Thursday, January 20, 2011
Great-Great Grandma's Milk Soup
I was inspired by all the wonderful Polish dishes our Mom and I enjoyed on our recent visit to Laura and Peter’s home. So a couple of days ago, I decided to try and make one of my childhood favorites.
The temperatures here in northern Florida had dipped down into the twenties and after working in a cold office all morning, I was chilled to the bone. I needed soup! I was home for lunch and when I opened the refrigerator and saw the milk jug, I knew instantly what kind of soup I was going to make that evening - Milk Soup!
Milk Soup had been a favorite of my other sister’s (Helen) and mine. We would beg my grandma to make it, even on the hottest of summer days. Her mother was Polish and we were always told it was a Polish soup recipe passed down from her mother’s mother, which would make her our great, great grandmother (phew!).
On my way home for dinner, I picked up some whole milk and after arriving pulled out grandma's recipe. It was my first time making this soup on my own. I could have done what I usually do, which is to ask Mom to make it, but since I now do all the cooking in our house, it was time I learned how to make this family favorite by myself.
Grandma's recipe was easy to follow and within a half hour, Mom and I were sitting down to a delicious, hot bowl of goodness that transported us back to times when we shared bowls of Milk Soup with grandma and great grandma. I must have done OK because it tasted just like I remembered. Even the Ribbles (small bits of dough dribbled into the hot soup) came out right and were delicious. As Mom said the blessing we gave thanks not only for the meal, but also for the three special women, my great great grandmother, great grandmother, and grandmother, who passed this Polish delicacy from generation to generation and gave us our first memories of enjoying a classic dish that never fails to bring a smile to my face.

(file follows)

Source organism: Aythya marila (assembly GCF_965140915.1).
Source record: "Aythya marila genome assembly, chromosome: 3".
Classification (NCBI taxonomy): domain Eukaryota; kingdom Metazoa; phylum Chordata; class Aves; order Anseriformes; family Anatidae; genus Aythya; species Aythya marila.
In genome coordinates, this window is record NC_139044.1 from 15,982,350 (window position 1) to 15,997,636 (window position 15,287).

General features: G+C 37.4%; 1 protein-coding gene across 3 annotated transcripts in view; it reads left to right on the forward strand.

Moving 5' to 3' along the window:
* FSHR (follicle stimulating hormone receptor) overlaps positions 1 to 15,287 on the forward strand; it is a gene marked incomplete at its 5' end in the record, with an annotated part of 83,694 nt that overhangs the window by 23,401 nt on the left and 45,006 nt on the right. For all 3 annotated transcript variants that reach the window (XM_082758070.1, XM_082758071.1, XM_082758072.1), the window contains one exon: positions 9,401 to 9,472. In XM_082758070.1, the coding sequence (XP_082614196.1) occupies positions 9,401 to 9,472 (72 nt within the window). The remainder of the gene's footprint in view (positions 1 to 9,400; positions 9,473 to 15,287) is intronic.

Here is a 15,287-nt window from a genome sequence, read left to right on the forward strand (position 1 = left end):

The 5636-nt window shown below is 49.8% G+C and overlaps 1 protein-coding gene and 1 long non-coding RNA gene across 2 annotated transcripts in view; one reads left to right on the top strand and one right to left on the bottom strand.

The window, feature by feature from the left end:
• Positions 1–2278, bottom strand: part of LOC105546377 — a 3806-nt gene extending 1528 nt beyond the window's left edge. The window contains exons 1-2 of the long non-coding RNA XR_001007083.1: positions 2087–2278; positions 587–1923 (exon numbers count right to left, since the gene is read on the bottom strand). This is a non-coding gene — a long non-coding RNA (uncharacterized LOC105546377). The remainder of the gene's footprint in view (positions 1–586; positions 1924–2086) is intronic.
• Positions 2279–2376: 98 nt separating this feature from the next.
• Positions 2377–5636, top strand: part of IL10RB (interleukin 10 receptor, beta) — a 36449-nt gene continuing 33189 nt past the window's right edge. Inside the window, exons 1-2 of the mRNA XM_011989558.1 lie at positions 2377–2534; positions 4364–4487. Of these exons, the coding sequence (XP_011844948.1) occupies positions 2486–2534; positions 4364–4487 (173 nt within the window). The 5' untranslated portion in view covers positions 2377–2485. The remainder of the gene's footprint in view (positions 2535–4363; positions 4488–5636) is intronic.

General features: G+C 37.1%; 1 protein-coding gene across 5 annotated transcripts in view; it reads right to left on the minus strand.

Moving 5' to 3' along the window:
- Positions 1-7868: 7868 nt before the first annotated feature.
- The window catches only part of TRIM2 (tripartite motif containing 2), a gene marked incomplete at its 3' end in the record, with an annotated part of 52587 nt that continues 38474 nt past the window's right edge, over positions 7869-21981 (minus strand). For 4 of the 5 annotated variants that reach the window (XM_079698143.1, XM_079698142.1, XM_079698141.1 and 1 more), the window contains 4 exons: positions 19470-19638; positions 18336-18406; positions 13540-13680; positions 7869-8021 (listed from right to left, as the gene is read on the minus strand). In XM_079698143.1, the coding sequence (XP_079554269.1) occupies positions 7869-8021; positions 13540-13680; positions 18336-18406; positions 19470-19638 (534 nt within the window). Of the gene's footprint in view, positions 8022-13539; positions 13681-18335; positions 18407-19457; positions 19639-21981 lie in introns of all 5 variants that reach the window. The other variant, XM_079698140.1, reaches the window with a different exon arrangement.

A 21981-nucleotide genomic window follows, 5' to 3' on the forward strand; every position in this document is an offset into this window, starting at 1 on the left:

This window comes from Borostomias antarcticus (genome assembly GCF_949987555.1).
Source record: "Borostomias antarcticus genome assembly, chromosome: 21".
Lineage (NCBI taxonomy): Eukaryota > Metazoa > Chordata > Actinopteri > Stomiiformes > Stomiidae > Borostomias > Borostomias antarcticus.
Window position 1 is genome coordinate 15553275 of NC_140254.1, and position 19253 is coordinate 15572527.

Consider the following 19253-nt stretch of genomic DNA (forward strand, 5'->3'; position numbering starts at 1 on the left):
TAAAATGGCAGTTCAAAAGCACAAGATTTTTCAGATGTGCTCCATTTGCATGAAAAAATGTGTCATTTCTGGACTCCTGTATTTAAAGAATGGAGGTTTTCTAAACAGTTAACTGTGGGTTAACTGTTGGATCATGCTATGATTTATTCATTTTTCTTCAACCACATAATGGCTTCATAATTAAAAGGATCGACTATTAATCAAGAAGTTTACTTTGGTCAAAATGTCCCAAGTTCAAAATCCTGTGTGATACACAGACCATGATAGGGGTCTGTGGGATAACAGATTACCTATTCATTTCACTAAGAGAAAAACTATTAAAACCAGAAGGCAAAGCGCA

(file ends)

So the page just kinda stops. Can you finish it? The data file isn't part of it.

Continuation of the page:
~Happy Cooking! Priscilla
2 quarts whole milk
1 cup sugar
1 teaspoon salt
Pour the milk into a large pot, mix in the sugar and salt, and slowly bring to a low boil (do not use high heat as the milk will scorch and burn).
2 tablespoons water
2 cups flour
While the milk mix is heating, combine these ingredients together in a bowl, using your hands to break the mix into small particles. Be sure all of the flour is well integrated so the milk doesn’t get too starchy.
As soon as the milk has boiled, dribble the ribbles into the hot liquid by taking small amounts of the mixture in your fingertips and gently dropping them into the milk, the same way you would sprinkle sugar over the top of something.
As soon as the milk with ribbles has boiled again, take off the heat and serve.